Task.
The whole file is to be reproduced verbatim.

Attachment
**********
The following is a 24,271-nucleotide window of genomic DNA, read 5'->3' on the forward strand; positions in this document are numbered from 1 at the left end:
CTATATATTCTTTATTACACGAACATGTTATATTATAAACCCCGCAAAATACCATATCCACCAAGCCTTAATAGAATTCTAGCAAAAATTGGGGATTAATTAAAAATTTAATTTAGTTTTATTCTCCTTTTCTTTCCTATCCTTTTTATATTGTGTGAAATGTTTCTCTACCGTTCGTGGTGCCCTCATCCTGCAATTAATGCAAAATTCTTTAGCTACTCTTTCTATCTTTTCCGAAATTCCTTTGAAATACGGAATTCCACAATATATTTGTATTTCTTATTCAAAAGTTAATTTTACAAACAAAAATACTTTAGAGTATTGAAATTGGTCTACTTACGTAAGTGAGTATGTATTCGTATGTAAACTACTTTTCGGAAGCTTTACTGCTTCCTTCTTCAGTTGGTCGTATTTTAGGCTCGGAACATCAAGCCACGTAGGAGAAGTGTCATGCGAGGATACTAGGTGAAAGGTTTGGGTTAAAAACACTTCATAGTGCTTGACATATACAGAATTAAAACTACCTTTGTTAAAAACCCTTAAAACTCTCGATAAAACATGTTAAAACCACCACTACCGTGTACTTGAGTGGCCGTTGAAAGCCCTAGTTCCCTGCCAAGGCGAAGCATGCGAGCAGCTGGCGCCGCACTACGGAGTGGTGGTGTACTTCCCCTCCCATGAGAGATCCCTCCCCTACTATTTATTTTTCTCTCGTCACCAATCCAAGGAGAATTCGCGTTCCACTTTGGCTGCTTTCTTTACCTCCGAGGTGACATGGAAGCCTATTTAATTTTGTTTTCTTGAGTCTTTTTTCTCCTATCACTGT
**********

The following is a 24,271-nucleotide window of genomic DNA, read 5'->3' on the forward strand; positions in this document are numbered from 1 at the left end:
CTATATATTCTTTATTACACGAACATGTTATATTATAAACCCCGCAAAATACCATATCCACCAAGCCTTAATAGAATTCTAGCAAAAATTGGGGATTAATTAAAAATTTAATTTAGTTTTATTCTCCTTTTCTTTCCTATCCTTTTTATATTGTGTGAAATGTTTCTCTACCGTTCGTGGTGCCCTCATCCTGCAATTAATGCAAAATTCTTTAGCTACTCTTTCTATCTTTTCCGAAATTCCTTTGAAATACGGAATTCCACAATATATTTGTATTTCTTATTCAAAAGTTAATTTTACAAACAAAAATACTTTAGAGTATTGAAATTGGTCTACTTACGTAAGTGAGTATGTATTCGTATGTAAACTACTTTTCGGAAGCTTTACTGCTTCCTTCTTCAGTTGGTCGTATTTTAGGCTCGGAACATCAAGCCACGTAGGAGAAGTGTCATGCGAGGATACTAGGTGAAAGGTTTGGGTTAAAAACACTTCATAGTGCTTGACATATACAGAATTAAAACTACCTTTGTTAAAAACCCTTAAAACTCTCGATAAAACATGTTAAAACCACCACTACCGTGTACTTGAGTGGCCGTTGAAAGCCCTAGTTCCCTGCCAAGGCGAAGCATGCGAGCAGCTGGCGCCGCACTACGGAGTGGTGGTGTACTTCCCCTCCCATGAGAGATCCCTCCCCTACTATTTATTTTTCTCTCGTCACCAATCCAAGGAGAATTCGCGTTCCACTTTGGCTGCTTTCTTTACCTCCGAGGTGACATGGAAGCCTATTTAATTTTGTTTTCTTGAGTCTTTTTTCTCCTATCACTGT